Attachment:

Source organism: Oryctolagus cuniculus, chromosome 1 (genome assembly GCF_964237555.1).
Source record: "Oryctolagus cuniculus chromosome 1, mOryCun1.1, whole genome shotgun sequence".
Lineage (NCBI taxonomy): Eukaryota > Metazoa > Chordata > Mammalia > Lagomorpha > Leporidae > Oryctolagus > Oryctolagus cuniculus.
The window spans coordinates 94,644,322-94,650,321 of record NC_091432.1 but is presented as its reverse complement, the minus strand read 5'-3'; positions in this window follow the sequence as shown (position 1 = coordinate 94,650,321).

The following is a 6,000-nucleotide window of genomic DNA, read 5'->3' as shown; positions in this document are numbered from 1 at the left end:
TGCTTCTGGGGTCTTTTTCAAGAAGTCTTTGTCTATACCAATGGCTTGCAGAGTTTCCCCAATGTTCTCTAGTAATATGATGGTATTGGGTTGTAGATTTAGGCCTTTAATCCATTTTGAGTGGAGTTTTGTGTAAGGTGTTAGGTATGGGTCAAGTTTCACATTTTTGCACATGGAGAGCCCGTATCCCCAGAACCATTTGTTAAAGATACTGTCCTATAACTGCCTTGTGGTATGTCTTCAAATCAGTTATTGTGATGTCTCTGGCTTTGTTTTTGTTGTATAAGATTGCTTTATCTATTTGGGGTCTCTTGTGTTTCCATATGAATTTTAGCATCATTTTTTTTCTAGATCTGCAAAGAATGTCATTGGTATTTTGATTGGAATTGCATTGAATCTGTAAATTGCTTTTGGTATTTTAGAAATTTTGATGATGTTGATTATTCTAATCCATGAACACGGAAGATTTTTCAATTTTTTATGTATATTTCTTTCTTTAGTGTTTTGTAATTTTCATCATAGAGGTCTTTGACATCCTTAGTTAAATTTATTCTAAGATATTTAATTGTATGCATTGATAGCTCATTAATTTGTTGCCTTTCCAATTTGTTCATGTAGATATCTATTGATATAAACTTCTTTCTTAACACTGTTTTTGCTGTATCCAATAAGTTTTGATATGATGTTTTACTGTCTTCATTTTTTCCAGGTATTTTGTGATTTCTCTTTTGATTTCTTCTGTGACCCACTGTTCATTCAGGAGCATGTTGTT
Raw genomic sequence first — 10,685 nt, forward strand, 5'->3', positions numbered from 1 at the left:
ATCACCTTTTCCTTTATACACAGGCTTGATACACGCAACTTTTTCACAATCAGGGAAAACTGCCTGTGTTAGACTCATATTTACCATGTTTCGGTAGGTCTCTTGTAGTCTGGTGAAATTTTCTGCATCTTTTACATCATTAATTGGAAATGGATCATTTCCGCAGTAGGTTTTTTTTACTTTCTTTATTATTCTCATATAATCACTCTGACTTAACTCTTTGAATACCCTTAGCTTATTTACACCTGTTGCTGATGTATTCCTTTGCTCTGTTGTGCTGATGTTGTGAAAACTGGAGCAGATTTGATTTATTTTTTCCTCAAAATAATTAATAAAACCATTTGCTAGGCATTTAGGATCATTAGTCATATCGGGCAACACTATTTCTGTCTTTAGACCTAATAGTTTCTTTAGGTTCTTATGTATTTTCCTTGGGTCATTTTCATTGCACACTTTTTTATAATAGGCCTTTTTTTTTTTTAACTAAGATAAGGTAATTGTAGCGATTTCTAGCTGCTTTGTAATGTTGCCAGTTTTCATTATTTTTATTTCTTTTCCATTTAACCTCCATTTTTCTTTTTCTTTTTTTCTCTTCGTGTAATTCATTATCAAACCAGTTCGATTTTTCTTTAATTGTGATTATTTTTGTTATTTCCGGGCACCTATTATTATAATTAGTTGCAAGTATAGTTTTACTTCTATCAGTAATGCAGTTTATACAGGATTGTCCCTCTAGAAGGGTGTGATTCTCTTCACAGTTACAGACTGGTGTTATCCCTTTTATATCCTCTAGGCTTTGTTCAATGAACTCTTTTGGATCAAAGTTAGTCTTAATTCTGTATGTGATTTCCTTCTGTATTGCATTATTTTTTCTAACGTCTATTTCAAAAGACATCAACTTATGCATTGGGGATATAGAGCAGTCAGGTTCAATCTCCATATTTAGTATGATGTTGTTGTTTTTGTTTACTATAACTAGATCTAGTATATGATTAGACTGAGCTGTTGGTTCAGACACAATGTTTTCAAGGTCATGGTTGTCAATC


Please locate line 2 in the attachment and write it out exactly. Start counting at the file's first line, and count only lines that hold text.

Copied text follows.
Source record: "Oryctolagus cuniculus chromosome 1, mOryCun1.1, whole genome shotgun sequence".